Job Offer Includes a Forgivable Loan – Should I Take It?

Q:  I’m so excited.  I just got a job offer and in addition to the agreed upon salary they’re also offering me $3,000 for moving expenses.  But there is a catch.  They’re referring to this as a no-interest “forgivable loan”, a third of which would be forgiven for each year worked.  So, as long as I stay with the company for three years, I don’t owe them anything.  I’ve never heard of this.  Is it legit?

A:  First, congratulations.   And, yes, this is legit.  Forgivable loans have been around for decades.  And even though they’re referred to by different names – a sign-on bonus, a relocation bonus, I’ve even heard them called “curtain money” euphemistically – the bottom line is that the employee gets a lump sum of money which they can use any way they like.  You could use it for moving, to buy a big screen TV or to deposit in your savings account.

A true relocation benefit is different.  The company pays for your actual moving expenses, sometimes even house-hunting, temporary housing, and real estate costs. But the employee doesn’t receive a lump sum; instead the company usually handles those expenses directly.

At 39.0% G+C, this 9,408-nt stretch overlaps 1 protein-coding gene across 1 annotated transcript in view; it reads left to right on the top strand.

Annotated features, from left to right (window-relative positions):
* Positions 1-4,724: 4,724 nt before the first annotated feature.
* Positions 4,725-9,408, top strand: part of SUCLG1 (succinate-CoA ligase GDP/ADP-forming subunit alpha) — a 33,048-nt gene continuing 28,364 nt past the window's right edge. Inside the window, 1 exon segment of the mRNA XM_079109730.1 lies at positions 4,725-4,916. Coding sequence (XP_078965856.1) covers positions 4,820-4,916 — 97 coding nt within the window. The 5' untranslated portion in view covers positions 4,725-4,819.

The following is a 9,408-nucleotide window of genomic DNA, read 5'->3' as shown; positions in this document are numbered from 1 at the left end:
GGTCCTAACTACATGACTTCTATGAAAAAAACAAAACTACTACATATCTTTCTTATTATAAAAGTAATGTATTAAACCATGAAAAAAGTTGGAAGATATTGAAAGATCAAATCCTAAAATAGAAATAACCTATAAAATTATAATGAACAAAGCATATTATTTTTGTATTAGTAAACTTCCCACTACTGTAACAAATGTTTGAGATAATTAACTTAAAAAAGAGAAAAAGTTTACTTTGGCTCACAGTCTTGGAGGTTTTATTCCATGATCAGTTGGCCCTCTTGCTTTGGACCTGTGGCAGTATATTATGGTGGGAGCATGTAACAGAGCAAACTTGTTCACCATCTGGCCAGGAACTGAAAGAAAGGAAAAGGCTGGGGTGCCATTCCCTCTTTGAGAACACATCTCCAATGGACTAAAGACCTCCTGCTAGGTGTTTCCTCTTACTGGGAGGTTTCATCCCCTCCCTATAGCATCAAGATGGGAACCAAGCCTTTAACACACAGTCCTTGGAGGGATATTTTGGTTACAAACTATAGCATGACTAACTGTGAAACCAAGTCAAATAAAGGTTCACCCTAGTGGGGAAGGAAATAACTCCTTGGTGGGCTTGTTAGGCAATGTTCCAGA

In my experience, I’ve seen these forgivable loans offered mostly to employees in hard-to-fill or high-level positions.  Positions with an abundant applicant pool are not usually offered this incentive.  Companies also use these loans to improve retention.  So, you could assume that you’re highly valued and they want you to stick around.

But, what if the job doesn’t work out for you? Or for the company?  In the event the company thinks you’re a poor fit and decides to fire you, then the loan is customarily forgiven. If you’re the one who isn’t happy, you’ll have to decide whether you’re so miserable you’d pay to leave or whether you can live with it for three years.

Tax Caveat:  Ask the company about the tax implications of receiving such a lump sum.  In some cases the full amount is taxable as income during that year, in other cases it can be spread out.

Lastly, if you’re happy with the offer and the company, I don’t see a problem accepting the loan.  Just go into it with eyes wide open.


Originally posted on



The SHRM Blog does not accept solicitation for guest posts.

Add new comment

Please enter the text you see in the image below: